Does my right hon. Friend agree that, in years gone by, the CAP brought ruin and despair to many third-world agricultural economies because of the policy of dumping cheap food on those economies, with obvious consequences? Will she do her best to ensure that those policies are not repeated in future, so that cheap food is not dumped on the third world? Does she also agree that, despite the best efforts that were mentioned earlier, there is an increasing feeling that—perhaps partly because of the French position—the CAP is ultimately doomed, which would provide a sort of solution to the problems that many Labour Members would welcome?

Photo of Margaret Beckett Margaret Beckett The Secretary of State for Environment, Food and Rural Affairs

It is many years since I first came to work full time in politics, and one of the first things that I had to do was write a pamphlet explaining the CAP—I have never quite got over it. So I understand the point that my hon. Friend makes about the difficulties that have been caused not only elsewhere in the world, but in Europe, as my hon. Friend Paul Flynn highlighted a few moments ago. Ever since I wrote that pamphlet, I have believed that CAP reform was an urgent necessity.

Photo of David Lidington David Lidington Shadow Secretary of State for Environment, Food and Rural Affairs

Will the Secretary of State say whether the Government share the Country Land and Business Association's analysis that, on the basis of the Commission's current proposals, British farmers, who receive about 13 per cent. of direct payments under the CAP, will be expected to shoulder 26 per cent. of the costs of CAP reform? Will she also say whether the Government consider that that would be a fair outcome for British agriculture and whether she will be campaigning for British farmers to bear a more proportionate share of the costs of reform?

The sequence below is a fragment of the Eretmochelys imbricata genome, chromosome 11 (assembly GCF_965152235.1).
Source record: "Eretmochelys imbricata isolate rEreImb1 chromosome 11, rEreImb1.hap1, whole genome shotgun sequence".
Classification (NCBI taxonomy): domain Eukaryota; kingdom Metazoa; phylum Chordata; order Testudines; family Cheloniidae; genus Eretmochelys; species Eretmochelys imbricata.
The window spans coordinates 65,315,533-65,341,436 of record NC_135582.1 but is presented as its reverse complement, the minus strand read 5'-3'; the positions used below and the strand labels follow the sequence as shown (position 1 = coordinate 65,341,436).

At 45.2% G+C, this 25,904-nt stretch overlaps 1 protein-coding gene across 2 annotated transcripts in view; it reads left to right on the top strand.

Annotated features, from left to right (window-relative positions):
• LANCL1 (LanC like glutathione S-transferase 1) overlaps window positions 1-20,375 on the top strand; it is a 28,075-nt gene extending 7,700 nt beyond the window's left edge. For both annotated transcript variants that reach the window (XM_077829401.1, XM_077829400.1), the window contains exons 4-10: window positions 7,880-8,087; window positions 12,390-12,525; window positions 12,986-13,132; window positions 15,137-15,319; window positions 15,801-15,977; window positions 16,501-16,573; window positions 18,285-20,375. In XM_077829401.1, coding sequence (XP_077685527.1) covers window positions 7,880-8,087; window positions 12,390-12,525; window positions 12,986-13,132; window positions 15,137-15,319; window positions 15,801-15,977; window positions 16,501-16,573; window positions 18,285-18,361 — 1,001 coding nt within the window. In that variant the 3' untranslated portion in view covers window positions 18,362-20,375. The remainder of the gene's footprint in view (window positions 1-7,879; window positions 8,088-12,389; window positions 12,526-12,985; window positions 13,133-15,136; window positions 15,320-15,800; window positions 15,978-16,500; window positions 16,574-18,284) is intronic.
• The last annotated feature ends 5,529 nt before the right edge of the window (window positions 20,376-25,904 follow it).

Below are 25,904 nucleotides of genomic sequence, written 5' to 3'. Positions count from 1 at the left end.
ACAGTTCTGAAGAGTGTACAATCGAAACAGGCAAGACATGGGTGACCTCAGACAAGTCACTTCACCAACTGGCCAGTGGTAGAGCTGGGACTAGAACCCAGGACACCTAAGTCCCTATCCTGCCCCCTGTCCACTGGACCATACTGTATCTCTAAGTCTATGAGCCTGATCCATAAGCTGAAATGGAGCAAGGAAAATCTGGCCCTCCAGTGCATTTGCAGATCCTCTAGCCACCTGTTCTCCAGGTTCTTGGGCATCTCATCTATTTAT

Photo of Margaret Beckett Margaret Beckett The Secretary of State for Environment, Food and Rural Affairs

Without entirely endorsing the precise figures—various people come up with different studies—I can certainly say that we have some concerns about the precise impact of the legal proposals that are on the table at present, and we have concerns about whether they are entirely fair to British farmers. I have made that point already, very forcefully, to Commissioner Fischler, and I can assure the hon. Gentleman that we shall continue to make it in the negotiations.